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One of the greatest achievements of television -broadcast from 1964 in 26 episodes. Use of extensive archive footage and sound effects, linked with contemporary classic music of that area. Concentrated by the commentaries by Michael Redgrave, and some of the finest male actors of the twentieth century. Still manages to be breathtaking despite the lack of special effects or modern gimmicks. Written by
The definitive television series about the first worldwar.
In the early 1960's the BBC had a very talented production team that had come together to make a nightly 'magazine' feature called 'Tonight'. They somehow became part of a project to create a series about the First World War (then still known by some people as the 'Great War').
Something of this magnitude had never before been attempted in Britain. It required a great deal of painstaking research and assembling still photographs and archive film from all over the world. More to the point, at this period, a large number of the participants were still alive and could be interviewed - the series is a priceless exercise in 'oral history'.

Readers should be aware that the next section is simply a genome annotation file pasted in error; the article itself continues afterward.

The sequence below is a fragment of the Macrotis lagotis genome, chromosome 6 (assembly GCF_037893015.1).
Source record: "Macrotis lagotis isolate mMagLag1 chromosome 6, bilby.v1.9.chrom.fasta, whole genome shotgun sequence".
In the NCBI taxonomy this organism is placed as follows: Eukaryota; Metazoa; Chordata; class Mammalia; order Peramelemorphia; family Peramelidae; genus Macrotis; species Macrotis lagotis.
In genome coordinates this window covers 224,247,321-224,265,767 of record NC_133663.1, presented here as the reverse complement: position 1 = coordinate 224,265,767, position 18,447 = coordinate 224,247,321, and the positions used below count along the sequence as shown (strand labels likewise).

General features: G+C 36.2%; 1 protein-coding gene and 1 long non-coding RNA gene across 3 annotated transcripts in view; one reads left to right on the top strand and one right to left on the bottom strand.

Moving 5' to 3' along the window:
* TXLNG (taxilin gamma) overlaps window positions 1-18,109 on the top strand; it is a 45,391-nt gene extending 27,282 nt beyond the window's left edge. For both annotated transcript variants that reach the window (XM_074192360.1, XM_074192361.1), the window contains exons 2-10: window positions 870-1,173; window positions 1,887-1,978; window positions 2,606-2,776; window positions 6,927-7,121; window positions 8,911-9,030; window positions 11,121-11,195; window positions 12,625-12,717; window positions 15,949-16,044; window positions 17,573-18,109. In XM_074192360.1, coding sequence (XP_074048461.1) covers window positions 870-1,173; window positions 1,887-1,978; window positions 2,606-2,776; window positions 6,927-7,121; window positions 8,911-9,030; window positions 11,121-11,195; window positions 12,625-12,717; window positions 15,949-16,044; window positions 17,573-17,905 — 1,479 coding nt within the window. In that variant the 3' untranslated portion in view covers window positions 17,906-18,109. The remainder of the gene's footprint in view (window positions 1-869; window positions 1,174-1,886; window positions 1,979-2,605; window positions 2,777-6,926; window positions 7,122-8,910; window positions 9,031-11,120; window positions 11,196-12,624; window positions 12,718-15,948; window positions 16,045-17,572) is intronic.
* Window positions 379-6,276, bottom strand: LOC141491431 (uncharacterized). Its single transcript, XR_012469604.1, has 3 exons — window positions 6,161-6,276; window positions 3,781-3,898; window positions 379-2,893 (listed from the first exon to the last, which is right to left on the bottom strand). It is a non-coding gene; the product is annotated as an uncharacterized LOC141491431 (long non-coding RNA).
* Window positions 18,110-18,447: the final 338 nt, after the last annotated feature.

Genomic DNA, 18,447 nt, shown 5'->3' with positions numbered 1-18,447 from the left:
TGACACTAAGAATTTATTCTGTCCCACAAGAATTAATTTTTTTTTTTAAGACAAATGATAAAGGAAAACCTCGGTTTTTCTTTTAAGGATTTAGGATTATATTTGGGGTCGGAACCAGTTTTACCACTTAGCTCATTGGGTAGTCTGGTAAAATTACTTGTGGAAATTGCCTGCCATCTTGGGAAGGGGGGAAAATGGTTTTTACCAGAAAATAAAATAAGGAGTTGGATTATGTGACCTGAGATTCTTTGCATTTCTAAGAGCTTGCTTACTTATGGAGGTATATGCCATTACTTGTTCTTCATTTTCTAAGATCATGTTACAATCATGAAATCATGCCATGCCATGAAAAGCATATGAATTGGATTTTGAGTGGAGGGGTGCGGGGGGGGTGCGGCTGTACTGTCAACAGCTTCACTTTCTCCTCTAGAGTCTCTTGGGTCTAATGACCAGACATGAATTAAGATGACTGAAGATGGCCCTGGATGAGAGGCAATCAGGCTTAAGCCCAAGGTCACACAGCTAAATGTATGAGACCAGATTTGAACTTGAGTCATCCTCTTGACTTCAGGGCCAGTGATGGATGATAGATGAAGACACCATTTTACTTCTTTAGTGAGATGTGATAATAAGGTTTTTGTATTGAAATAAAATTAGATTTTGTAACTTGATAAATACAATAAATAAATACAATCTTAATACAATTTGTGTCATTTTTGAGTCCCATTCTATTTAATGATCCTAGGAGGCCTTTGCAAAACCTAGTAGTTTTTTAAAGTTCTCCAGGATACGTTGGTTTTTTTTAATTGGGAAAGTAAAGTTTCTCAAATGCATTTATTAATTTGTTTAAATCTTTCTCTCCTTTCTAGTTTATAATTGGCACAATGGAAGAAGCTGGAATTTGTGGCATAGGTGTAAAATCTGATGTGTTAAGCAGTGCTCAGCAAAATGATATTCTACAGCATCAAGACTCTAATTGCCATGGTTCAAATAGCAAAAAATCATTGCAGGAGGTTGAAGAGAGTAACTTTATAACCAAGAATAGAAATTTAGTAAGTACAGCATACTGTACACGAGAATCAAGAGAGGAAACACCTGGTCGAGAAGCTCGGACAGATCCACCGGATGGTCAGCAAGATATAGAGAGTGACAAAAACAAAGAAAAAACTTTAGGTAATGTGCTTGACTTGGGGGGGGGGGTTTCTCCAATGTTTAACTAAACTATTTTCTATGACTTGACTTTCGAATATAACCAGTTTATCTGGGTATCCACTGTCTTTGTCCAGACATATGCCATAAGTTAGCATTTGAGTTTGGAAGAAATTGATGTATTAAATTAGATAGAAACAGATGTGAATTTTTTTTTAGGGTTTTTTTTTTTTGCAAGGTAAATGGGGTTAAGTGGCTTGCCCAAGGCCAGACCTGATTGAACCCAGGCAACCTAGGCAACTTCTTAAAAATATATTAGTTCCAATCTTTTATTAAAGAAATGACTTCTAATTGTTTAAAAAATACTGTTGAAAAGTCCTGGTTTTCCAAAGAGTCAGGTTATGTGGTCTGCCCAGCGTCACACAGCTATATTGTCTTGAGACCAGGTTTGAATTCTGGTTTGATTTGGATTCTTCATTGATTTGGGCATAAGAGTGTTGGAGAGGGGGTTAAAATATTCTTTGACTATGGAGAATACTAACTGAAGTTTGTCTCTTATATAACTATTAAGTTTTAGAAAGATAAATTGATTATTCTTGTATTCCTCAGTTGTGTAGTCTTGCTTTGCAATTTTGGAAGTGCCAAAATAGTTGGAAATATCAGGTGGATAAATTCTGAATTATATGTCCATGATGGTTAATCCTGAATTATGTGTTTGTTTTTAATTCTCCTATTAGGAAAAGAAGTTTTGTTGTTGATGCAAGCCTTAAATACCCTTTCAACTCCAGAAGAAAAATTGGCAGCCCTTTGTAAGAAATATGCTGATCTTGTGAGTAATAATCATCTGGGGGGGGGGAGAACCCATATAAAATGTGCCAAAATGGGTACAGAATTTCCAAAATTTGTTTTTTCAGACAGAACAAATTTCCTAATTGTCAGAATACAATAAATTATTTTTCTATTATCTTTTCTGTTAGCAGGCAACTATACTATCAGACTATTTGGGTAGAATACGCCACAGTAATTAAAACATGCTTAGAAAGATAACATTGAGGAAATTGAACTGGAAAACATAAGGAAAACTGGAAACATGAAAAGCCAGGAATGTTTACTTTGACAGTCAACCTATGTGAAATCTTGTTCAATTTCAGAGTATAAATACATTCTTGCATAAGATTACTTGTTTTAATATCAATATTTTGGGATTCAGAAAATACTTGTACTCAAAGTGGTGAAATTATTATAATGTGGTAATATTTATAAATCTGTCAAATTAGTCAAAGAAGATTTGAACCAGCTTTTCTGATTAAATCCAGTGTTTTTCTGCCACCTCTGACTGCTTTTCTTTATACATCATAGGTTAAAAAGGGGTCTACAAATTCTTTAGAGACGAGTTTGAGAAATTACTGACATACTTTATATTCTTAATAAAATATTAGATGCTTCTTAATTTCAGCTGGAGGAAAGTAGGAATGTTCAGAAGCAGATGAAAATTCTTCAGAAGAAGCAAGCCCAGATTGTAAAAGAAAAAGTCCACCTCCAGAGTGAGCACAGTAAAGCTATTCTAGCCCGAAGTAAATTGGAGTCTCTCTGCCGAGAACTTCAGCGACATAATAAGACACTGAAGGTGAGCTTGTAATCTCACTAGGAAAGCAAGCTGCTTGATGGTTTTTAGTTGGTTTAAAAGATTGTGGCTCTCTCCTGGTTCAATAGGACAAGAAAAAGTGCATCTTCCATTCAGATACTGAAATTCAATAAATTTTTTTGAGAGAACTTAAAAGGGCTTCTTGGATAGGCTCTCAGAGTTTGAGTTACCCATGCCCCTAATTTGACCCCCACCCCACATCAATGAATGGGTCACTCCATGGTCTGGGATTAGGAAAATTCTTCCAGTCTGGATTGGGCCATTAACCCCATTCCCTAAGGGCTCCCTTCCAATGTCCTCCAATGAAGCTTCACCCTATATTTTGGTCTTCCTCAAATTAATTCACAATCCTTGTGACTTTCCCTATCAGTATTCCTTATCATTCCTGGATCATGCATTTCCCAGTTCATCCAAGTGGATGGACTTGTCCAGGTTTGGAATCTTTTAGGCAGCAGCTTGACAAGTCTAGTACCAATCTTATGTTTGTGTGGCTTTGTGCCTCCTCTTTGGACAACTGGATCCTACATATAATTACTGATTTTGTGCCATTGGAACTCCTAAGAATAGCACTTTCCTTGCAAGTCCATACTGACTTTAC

The principal historical consultant and writer was John Terraine, the foremost military historian of the time, and Michael Redgrave was engaged to speak the narration.
The series appeared in 1964, when I saw it as a child. It was an outstanding success, and spawned a rather weaker sequel, 'The Lost Peace'.
Then, for reasons best known to themselves, the BBC sat on the tapes. Some isolated episodes were sometimes shown at the Imperial War Museum in London, but the series was largely forgotten.
However, it has recently been re-released in its entirety as five double video packs. It should not be confused with any other series of a similar title - this remains the original and the best!
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